The Baakens River, also known as Gqeberha River (Xhosa: [ᶢǃʱɛ̀ɓéːxà]),[1] is a river that empties at Port Elizabeth's city centre and harbour in Algoa Bay.[2]

Baakens River
Baakens River is located in South Africa
Baakens River
Location of the Baakens River's mouth
Native name
CountrySouth Africa
RegionEastern Cape
Physical characteristics
MouthIndian Ocean
 • location
Algoa Bay
 • coordinates
33°57′50″S 25°37′45″E / 33.96389°S 25.62917°E / -33.96389; 25.62917
Length23 km (14 mi)

The river flows for about 23 km (14 mi) from its catchment area at Sherwood, Hunter's Retreat, and Rowallan Park through mainly urban area to its mouth. Mostly, it is a small quiet stream. Near its mouth, it runs into a gorge on the south side of the hill on which Fort Frederick lies.

Until the first VOC ships docked here in 1690, the creek was known by the Khoekhoe name from the Gonoqua tribe, Kragga Kamma (//Kraxa/kamma), 'the rocky creek (or //kara - meaning pebbles in the river and kamma being a corruption of the Khoe word //gami - meaning water)'.[3]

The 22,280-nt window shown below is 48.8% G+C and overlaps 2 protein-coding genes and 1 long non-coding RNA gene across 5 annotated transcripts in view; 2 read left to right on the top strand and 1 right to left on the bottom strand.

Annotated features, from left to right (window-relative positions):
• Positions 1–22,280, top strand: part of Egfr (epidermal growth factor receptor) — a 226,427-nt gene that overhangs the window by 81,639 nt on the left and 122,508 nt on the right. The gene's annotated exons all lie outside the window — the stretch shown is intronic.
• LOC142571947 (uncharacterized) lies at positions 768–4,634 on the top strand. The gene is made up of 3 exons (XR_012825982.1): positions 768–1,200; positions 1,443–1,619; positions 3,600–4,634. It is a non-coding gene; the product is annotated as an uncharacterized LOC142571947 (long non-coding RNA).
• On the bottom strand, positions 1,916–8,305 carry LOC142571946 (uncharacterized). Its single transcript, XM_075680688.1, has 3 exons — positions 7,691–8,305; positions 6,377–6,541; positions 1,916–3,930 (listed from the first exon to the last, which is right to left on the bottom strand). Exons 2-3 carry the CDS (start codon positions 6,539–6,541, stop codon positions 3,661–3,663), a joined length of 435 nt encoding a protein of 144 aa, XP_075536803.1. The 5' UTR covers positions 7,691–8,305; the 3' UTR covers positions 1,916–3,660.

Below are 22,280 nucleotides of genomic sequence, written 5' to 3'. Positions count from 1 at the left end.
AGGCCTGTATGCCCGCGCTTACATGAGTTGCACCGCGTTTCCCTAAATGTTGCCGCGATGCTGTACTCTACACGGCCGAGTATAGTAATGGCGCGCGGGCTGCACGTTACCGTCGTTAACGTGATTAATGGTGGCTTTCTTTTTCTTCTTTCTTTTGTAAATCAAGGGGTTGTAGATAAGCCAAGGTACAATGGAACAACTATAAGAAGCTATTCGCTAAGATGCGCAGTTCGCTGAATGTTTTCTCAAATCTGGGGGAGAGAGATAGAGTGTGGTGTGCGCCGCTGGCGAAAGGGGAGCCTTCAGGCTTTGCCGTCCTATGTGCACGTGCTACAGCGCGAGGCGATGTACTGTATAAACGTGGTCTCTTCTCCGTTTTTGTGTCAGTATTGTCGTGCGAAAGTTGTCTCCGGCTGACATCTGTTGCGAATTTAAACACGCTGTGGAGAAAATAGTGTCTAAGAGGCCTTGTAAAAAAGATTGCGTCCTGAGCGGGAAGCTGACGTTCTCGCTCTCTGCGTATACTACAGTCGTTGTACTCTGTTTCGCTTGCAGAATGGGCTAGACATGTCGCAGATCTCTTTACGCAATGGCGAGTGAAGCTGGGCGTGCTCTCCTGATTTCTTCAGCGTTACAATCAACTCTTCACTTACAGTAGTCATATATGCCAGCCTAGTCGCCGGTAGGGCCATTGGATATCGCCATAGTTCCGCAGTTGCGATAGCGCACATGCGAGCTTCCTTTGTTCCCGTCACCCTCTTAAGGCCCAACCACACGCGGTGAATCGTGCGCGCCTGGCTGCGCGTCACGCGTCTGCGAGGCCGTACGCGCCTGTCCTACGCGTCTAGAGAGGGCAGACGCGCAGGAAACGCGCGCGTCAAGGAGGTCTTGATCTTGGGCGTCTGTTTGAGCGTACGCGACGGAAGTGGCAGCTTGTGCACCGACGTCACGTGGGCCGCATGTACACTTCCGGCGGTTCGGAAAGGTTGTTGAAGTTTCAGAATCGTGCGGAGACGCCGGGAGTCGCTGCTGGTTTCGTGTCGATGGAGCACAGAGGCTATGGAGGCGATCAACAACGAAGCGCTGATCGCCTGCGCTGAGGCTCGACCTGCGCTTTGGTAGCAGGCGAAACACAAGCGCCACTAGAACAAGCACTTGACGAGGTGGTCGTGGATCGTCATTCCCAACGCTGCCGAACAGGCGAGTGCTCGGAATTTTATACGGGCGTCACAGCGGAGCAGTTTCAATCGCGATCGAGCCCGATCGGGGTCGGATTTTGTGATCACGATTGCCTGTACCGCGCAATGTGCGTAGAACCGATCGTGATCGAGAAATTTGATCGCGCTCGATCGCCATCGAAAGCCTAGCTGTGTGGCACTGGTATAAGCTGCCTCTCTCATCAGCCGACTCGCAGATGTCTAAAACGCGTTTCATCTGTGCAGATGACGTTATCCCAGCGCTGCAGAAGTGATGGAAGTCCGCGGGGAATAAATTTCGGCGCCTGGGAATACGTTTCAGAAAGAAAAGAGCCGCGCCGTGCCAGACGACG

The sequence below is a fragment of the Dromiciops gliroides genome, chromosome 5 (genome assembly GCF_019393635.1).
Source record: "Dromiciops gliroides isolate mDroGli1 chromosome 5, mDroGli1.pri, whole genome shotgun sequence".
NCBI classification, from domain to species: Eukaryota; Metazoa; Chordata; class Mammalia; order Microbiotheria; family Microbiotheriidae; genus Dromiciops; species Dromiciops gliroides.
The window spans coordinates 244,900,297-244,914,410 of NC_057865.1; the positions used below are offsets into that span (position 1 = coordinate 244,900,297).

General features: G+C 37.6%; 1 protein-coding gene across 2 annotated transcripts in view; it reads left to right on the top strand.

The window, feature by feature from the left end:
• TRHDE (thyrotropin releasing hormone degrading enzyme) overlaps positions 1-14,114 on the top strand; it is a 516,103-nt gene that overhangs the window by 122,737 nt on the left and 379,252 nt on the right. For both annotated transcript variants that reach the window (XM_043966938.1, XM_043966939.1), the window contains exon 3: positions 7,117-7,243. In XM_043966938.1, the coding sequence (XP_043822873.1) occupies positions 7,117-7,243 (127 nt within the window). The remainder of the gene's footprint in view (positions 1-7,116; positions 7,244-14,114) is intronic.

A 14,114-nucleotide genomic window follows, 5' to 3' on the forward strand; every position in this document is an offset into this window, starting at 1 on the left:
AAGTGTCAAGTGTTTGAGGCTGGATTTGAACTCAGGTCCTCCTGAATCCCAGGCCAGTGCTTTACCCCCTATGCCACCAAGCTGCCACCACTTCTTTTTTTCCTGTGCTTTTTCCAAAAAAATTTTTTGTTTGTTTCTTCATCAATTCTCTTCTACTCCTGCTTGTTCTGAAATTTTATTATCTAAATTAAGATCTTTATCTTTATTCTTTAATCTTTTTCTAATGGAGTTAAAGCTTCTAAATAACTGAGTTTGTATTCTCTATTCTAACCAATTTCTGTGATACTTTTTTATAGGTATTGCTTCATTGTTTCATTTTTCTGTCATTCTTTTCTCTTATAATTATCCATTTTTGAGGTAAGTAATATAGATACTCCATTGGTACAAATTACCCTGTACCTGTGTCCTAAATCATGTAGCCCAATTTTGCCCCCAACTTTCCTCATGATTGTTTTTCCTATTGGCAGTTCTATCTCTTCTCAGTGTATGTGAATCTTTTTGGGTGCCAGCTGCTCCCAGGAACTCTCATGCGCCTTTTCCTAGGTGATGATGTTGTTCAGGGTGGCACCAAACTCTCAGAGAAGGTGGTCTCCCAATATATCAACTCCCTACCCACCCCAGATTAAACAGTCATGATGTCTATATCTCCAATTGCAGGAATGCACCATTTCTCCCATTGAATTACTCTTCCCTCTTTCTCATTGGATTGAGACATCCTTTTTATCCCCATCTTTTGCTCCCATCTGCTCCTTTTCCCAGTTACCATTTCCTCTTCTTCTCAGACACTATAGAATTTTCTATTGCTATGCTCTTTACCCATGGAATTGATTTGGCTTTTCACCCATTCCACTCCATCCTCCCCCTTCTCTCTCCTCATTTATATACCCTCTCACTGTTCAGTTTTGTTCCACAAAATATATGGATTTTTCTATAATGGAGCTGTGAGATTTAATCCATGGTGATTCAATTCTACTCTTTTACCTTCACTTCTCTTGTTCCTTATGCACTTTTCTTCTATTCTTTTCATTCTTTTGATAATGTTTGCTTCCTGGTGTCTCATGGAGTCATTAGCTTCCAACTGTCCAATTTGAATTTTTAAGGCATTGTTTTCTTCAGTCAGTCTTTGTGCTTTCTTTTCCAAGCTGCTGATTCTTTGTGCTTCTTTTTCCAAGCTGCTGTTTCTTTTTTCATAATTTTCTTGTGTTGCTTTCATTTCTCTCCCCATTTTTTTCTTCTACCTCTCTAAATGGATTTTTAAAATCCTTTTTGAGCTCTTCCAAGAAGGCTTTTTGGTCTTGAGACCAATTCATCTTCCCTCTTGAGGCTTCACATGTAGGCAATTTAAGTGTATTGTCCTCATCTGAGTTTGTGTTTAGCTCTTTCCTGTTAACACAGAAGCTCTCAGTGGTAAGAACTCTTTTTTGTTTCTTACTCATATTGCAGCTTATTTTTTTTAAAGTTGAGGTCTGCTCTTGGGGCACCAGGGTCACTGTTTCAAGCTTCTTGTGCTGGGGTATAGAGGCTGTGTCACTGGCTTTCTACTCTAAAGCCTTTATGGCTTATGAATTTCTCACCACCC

In time, the last 2 km (1.2 mi) of the stream was canalised and the small lagoon filled up. Parks, sports grounds and hiking trails have been laid out in parts of the Baakens Valley.



In 1752, ensign August Frederik Beutler passed by and erected a beacon (baken in contemporary Dutch) on behalf of the VOC at the estuary.

The 54 ha Settler Park has existed since 1938. The valley was in the years 1867, 1897, 1908 (1908 Port Elizabeth flood), 1968, 1981 and 2006 the scene of severe floods, floods and great damage. On 5 May 1897, the cause was a cloudburst at Hunter's Retreat. On Sunday 1 September 1968, it started to rain just after 8am and within a short time more than 56 cm fell. In the most devastating flood that South Africa had experienced until then, 8 people lost their lives.

Gqeberha is the name for this river in Xhosa.[4] The neighbourhood Kabega Park may have been named after this river.[citation needed]

See also



  1. ^ Mlambo, Sihle (26 February 2021). "Gqeberha, The New Name for Port Elizabeth". Retrieved 9 September 2021.
  2. ^ Bakensrivier sa (cc-by); post updated 18 January 2012; database download sa 28 February 2017
  3. ^ "HERITAGE IMPACT ASSESSMENT: Portion 87 of the Farm Cragga Kamma. No. 23 PORT ELIZABETH" (PDF). SAHRA.
  4. ^ Meiring, Pieter (10 November 2019). "New Port Elizabeth name announced". Cape Business News. Retrieved 10 February 2020.